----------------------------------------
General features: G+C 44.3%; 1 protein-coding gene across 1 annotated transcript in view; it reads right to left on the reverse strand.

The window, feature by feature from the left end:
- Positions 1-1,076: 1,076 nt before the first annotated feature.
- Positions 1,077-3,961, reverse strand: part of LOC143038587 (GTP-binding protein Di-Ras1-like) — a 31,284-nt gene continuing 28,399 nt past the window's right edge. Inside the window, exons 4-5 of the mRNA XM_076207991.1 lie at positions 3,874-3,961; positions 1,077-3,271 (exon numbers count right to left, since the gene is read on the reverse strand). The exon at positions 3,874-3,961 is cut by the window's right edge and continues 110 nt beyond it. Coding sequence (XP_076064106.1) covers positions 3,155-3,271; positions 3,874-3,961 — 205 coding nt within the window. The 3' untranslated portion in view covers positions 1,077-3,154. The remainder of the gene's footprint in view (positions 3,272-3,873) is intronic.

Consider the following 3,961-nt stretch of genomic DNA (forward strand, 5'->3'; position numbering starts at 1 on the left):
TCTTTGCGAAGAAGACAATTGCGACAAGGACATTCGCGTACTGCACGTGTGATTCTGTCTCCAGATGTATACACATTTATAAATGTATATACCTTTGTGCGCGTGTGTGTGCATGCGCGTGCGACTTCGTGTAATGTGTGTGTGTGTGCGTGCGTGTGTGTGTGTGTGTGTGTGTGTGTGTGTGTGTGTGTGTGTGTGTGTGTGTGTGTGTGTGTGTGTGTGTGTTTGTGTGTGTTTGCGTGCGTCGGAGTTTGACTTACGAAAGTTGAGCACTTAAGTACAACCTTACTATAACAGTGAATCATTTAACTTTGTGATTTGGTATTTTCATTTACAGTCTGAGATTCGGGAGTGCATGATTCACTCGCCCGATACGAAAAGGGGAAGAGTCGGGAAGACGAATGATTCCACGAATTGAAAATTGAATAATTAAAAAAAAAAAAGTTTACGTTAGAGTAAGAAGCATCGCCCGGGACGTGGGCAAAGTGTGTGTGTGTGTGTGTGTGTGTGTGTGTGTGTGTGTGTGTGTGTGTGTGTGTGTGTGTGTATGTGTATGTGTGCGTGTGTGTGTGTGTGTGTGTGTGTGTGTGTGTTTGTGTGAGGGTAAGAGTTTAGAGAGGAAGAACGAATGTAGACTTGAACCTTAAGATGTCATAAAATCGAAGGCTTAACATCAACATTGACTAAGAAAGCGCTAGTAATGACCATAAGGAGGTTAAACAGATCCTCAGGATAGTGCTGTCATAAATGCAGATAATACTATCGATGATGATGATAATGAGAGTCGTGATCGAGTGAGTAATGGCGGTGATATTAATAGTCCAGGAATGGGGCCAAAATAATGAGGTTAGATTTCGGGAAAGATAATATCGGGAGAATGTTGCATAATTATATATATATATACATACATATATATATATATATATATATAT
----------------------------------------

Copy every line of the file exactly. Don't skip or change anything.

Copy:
General features: G+C 44.3%; 1 protein-coding gene across 1 annotated transcript in view; it reads right to left on the reverse strand.

The window, feature by feature from the left end:
- Positions 1-1,076: 1,076 nt before the first annotated feature.
- Positions 1,077-3,961, reverse strand: part of LOC143038587 (GTP-binding protein Di-Ras1-like) — a 31,284-nt gene continuing 28,399 nt past the window's right edge. Inside the window, exons 4-5 of the mRNA XM_076207991.1 lie at positions 3,874-3,961; positions 1,077-3,271 (exon numbers count right to left, since the gene is read on the reverse strand). The exon at positions 3,874-3,961 is cut by the window's right edge and continues 110 nt beyond it. Coding sequence (XP_076064106.1) covers positions 3,155-3,271; positions 3,874-3,961 — 205 coding nt within the window. The 3' untranslated portion in view covers positions 1,077-3,154. The remainder of the gene's footprint in view (positions 3,272-3,873) is intronic.

Consider the following 3,961-nt stretch of genomic DNA (forward strand, 5'->3'; position numbering starts at 1 on the left):
TCTTTGCGAAGAAGACAATTGCGACAAGGACATTCGCGTACTGCACGTGTGATTCTGTCTCCAGATGTATACACATTTATAAATGTATATACCTTTGTGCGCGTGTGTGTGCATGCGCGTGCGACTTCGTGTAATGTGTGTGTGTGTGCGTGCGTGTGTGTGTGTGTGTGTGTGTGTGTGTGTGTGTGTGTGTGTGTGTGTGTGTGTGTGTGTGTGTGTGTGTGTTTGTGTGTGTTTGCGTGCGTCGGAGTTTGACTTACGAAAGTTGAGCACTTAAGTACAACCTTACTATAACAGTGAATCATTTAACTTTGTGATTTGGTATTTTCATTTACAGTCTGAGATTCGGGAGTGCATGATTCACTCGCCCGATACGAAAAGGGGAAGAGTCGGGAAGACGAATGATTCCACGAATTGAAAATTGAATAATTAAAAAAAAAAAAGTTTACGTTAGAGTAAGAAGCATCGCCCGGGACGTGGGCAAAGTGTGTGTGTGTGTGTGTGTGTGTGTGTGTGTGTGTGTGTGTGTGTGTGTGTGTGTGTGTGTATGTGTATGTGTGCGTGTGTGTGTGTGTGTGTGTGTGTGTGTGTGTTTGTGTGAGGGTAAGAGTTTAGAGAGGAAGAACGAATGTAGACTTGAACCTTAAGATGTCATAAAATCGAAGGCTTAACATCAACATTGACTAAGAAAGCGCTAGTAATGACCATAAGGAGGTTAAACAGATCCTCAGGATAGTGCTGTCATAAATGCAGATAATACTATCGATGATGATGATAATGAGAGTCGTGATCGAGTGAGTAATGGCGGTGATATTAATAGTCCAGGAATGGGGCCAAAATAATGAGGTTAGATTTCGGGAAAGATAATATCGGGAGAATGTTGCATAATTATATATATATATACATACATATATATATATATATATATATAT